Amelia Earhart Search Continues From New Clues

After new evidence surfaced in 2010 on the whereabouts of Amelia Earhart and her plane, another search backed by the United States government is planned over the South Pacific after 75 years.

Contact was lost with Earhart somewhere over the South Pacific in 1937 while she was attempting to be the first person to complete a circumnavigation flight around the globe in 1937 in a Purdue-funded Lockheed Model 10 Electra. After contact was lost she never showed up at her next stop at Howland Island in the Central Pacific after leaving New Guinea.

The new evidence comes from a 2010 photo taken off the island of Nikumaroro which shows what is believed to be one of the wheels from Earhart’s plane.

Now in a new half a million-dollar search plan that is partially and privately financed by The Discovery Channel, the U.S. State Department is lending its support and financing.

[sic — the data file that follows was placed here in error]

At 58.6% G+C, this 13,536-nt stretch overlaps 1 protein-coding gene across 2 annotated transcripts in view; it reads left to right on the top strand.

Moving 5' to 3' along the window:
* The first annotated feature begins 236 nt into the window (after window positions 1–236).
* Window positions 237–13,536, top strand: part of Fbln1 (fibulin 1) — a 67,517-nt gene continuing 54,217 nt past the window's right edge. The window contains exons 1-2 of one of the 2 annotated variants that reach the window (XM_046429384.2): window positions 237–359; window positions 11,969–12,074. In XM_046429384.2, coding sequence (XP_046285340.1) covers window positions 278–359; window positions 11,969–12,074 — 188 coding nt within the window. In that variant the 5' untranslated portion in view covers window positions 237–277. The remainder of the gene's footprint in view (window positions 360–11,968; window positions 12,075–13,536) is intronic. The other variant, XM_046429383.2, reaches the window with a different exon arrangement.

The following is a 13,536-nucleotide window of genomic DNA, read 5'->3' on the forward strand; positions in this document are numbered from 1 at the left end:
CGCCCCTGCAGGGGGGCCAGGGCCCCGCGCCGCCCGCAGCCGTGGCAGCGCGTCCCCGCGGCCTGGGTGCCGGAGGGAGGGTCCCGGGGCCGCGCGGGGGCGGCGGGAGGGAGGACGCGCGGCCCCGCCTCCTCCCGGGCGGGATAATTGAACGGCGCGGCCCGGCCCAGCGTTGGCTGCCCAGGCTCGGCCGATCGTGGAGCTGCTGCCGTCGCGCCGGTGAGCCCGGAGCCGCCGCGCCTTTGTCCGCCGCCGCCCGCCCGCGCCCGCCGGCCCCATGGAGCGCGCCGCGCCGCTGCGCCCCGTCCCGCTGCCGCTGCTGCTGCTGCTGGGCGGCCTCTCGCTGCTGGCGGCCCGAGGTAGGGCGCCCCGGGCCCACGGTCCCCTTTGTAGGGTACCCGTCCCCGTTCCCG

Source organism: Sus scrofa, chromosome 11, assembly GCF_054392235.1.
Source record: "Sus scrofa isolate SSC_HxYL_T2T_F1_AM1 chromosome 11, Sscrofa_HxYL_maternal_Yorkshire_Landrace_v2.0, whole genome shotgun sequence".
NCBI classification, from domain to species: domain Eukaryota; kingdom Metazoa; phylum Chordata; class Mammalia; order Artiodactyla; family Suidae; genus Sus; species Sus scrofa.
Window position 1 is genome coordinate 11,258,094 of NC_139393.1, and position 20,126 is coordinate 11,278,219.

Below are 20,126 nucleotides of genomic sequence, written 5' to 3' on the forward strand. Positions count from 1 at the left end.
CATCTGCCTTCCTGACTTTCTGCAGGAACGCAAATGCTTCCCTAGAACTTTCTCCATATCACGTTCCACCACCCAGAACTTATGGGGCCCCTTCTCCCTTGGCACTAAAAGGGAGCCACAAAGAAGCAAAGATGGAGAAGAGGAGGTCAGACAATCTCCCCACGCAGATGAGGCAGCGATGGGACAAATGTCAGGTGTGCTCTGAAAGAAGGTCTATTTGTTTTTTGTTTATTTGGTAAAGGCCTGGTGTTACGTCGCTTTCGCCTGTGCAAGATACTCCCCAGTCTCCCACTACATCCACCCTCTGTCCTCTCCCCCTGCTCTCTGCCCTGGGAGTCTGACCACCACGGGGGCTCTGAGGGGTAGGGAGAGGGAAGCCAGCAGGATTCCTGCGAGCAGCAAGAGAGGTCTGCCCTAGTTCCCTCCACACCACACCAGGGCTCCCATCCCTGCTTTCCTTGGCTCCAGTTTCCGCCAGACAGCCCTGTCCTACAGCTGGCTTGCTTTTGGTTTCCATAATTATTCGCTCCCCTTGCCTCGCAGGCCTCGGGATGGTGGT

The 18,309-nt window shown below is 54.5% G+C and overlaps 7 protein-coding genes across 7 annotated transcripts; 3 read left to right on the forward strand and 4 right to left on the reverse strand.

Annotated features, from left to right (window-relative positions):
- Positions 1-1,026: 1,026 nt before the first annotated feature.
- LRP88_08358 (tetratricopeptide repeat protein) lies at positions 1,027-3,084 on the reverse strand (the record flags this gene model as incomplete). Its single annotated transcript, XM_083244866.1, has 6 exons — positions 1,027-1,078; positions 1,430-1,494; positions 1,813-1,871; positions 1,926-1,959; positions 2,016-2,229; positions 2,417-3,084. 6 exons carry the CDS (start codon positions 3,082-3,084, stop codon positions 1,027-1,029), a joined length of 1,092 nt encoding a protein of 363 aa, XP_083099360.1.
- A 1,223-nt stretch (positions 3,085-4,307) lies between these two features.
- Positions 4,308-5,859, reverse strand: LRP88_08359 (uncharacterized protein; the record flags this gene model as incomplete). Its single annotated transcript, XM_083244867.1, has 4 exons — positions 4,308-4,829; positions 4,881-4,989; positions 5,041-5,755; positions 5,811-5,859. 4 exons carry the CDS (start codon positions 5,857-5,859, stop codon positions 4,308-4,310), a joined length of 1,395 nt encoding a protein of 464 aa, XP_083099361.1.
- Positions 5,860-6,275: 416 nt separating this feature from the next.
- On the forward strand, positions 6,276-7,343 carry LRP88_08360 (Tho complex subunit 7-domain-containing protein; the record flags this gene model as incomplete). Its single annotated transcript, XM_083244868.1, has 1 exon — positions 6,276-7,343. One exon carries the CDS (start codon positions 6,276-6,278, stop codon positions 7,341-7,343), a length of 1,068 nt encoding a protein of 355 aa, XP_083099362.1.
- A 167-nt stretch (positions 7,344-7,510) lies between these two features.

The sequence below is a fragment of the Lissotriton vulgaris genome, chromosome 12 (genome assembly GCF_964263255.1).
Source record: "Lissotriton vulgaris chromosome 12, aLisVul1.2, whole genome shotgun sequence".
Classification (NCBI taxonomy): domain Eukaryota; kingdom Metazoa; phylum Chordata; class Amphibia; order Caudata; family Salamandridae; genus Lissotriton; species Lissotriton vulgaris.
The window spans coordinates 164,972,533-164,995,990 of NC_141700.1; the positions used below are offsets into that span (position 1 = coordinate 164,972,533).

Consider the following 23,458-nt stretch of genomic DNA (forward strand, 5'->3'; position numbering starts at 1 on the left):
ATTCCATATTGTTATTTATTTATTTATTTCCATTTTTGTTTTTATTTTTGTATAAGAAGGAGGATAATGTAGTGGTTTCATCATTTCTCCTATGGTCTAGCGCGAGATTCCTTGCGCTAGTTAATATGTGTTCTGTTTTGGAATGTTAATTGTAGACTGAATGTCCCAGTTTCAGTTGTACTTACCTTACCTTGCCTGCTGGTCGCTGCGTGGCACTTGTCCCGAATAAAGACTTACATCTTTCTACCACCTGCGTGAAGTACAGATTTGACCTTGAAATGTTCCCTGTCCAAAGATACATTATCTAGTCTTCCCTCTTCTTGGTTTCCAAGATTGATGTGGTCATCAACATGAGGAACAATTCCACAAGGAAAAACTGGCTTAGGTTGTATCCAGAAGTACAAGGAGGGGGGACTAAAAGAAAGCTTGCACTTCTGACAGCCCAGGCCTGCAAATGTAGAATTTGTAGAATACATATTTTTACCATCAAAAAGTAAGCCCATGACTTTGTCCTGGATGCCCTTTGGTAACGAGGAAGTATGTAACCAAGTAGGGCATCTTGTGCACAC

The new search will be carried out by the International Group for Historic Aircraft Recovery. At a recent event in Washington commemorating Earhart’s legacy, Secretary of State, Hillary Clinton told the scientist with the search group, “We can be as optimistic, audacious as Earhart. There is great honor and possibility in the search itself.”

The Wall Street Journal says, “A search team will concentrate on the deep waters near Nikumaroro, which was the site of a 2010 search that focused on coral reefs and nearby shallow waters, these people said. The search will be spearheaded again by the International Group for Historic Aircraft Recovery, which has championed the theory that the renowned female aviator and Fred Noonan, the other crew member on the July 1937 flight, ended up on or near the west coast of the island, formerly called Gardner Island.”

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